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Auntie SparkNotes: An Ex-Nazi Update!

Auntie SparkNotes: An Ex-Nazi Update!

Kat Rosenfield

For our first Auntie post of 2018, we're kicking the year off right: with an update from one of last year's most interesting letter-writers! Have you ever what happened to Mister "I Joined the Alt-Right 'Cause I Was Mad at My Ex"? Read on!

Dear Auntie,
It's me, the ex-Nazi. I can't express how much it helped me to see how supportive people were, and to receive some tough love from others. An equal dose of both is always necessary.

At first, I ended up becoming really good friends with the members of that club. They supported me and spent time with me, and I began to confide in them. The thing with these clubs in college is that they pitch their image as being "patriotic" at first, but the deeper you get in, and the more they trust you, the more you realize just how unjustly racist and prejudiced they can be. When you first see it, it's just an "edgy meme", but eventually, after a few hundred times of seeing them and laughing at them… you start to believe it.

After I saw the response, it struck in a deeper place than they could reach, and I looked up my family history in a nihilistic bout of depression and idealism. Turns out my grandmother, who died before I was born, was a non-practicing Jew. Needless to say, I cried myself to sleep that night out of the weight of the guilt.

Since college ended, I cut off all contact with them after confiding in my mother. I became way more secure about my past relationships and where I was with my career as a student and perhaps future law enforcement officer. I am determined to make myself into a better person (still single though..."that's right ladies, an emotionally unstable ex-alt-right guy is now on the market").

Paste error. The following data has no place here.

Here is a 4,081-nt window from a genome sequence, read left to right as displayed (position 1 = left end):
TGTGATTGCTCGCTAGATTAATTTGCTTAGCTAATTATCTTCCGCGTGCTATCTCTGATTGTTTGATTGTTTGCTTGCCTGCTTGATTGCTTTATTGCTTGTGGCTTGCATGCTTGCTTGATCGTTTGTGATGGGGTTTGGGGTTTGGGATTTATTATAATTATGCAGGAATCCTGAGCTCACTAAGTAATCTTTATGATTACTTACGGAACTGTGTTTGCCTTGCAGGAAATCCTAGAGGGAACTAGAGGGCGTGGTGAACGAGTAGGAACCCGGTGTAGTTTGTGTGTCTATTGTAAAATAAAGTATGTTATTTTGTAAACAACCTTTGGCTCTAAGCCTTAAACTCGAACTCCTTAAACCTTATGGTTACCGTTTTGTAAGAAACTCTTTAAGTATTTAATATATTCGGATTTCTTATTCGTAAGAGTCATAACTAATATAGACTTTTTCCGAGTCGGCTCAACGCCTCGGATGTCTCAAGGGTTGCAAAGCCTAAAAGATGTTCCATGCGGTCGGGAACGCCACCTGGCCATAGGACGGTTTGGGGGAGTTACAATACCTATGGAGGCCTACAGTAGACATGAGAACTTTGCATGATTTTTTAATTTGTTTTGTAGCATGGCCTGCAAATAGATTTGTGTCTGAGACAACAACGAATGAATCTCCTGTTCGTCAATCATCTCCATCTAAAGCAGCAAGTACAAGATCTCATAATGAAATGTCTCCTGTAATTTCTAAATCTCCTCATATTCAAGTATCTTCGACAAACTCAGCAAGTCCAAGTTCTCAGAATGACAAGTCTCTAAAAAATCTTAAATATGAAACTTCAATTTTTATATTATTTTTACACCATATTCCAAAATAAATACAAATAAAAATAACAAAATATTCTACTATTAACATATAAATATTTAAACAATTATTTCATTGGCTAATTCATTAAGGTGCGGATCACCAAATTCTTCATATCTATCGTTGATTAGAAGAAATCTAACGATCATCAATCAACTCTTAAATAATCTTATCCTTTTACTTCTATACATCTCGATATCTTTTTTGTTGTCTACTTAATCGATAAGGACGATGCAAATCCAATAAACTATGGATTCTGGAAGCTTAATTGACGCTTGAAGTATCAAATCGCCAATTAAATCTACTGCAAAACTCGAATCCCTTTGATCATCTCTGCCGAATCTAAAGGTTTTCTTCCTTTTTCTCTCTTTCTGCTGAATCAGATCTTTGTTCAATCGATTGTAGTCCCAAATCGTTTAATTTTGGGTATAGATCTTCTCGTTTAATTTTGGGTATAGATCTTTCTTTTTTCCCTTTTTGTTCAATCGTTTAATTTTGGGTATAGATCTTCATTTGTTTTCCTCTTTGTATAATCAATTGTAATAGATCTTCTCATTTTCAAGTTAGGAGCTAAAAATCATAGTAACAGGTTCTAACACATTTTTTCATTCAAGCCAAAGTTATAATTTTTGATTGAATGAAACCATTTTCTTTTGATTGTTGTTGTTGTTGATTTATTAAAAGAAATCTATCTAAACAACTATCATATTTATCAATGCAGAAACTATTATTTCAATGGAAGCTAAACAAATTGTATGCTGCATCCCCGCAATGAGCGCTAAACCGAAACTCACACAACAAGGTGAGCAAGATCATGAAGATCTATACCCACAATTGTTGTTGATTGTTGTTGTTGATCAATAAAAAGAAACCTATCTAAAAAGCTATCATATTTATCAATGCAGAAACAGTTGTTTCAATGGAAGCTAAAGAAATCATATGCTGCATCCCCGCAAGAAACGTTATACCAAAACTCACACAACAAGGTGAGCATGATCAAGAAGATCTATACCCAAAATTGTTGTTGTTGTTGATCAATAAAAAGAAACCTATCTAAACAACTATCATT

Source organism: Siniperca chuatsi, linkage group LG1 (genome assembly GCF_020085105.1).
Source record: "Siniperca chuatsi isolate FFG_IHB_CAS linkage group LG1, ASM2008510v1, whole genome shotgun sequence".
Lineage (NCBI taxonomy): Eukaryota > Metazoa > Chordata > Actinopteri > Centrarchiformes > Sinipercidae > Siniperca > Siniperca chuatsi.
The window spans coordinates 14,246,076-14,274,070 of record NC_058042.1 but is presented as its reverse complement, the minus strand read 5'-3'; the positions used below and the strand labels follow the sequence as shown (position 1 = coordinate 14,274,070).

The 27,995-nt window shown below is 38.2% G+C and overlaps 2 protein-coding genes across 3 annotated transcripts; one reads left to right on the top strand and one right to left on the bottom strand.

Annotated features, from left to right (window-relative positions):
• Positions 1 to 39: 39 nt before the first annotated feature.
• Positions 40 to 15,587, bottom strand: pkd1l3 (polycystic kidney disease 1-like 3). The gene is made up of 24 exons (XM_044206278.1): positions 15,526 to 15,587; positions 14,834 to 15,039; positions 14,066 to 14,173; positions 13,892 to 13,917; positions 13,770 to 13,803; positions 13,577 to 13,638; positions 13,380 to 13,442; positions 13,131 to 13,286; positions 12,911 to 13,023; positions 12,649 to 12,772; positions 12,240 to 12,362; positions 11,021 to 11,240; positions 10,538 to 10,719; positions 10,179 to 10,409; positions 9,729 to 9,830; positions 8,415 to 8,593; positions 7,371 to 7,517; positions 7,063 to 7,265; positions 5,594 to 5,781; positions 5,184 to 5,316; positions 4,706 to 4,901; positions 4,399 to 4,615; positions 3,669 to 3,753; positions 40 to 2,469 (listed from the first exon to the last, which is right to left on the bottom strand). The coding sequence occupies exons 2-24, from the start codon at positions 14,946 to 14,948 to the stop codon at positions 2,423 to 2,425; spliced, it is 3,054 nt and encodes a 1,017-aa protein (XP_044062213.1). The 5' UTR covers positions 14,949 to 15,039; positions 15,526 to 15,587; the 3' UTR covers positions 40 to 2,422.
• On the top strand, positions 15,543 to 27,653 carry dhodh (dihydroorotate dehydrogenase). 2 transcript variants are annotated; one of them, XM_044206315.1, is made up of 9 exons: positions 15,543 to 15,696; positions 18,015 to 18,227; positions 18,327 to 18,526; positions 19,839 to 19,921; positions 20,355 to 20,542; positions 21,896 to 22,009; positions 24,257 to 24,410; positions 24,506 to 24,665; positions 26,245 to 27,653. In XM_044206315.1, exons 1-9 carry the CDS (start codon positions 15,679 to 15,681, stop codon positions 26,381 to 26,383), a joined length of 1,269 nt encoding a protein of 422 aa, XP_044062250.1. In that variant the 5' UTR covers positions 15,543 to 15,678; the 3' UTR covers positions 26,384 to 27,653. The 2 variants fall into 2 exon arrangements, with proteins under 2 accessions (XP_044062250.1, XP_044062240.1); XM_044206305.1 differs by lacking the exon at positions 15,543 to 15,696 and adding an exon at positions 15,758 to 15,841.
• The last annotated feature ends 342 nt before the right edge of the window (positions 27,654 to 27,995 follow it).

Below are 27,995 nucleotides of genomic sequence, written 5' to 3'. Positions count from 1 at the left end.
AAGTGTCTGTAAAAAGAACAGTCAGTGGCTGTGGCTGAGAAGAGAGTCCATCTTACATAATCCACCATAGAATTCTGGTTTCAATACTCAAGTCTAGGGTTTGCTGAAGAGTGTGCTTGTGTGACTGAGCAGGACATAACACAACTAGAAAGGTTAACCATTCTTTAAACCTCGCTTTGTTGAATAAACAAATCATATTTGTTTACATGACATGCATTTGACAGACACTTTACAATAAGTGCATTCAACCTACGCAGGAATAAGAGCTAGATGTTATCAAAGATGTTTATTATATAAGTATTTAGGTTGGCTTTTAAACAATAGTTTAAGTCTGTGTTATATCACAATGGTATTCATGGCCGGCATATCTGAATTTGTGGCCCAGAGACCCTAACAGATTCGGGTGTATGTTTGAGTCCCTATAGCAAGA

The only problem is that the guys from the club still want to hang out with me from time to time. I avoid the particularly evil members, because they only make up about 5% of the club, but every time I feel down, I can feel the temptation of basking in simplistic extremist interpretations of philosophy and the world again. It's an active inner conflict. Almost an addiction, but I refuse to be any more melodramatic than I've already been in this message. Do you think I should completely cut ties with all the guys I met?

Pffffft. Come now, Sparkler—if you can't be melodramatic about wrestling yourself out of an unhealthy relationship with literal Nazis, what can you be melodramatic about? Ham it up! Cue the violins! And while we're at it, let's go ahead and get a sweeping zoom-out crane shot of some particularly loathsome white nationalist—Richard Spencer, perhaps—reading your letter and then falling to the ground, arms outstretched, and screaming "NOOOOOOOOOOO!" as a passing pigeon releases a perfectly-timed cascade of guano on his head.

...I'll go ahead and pre-accept my Oscar right now, thanks very much.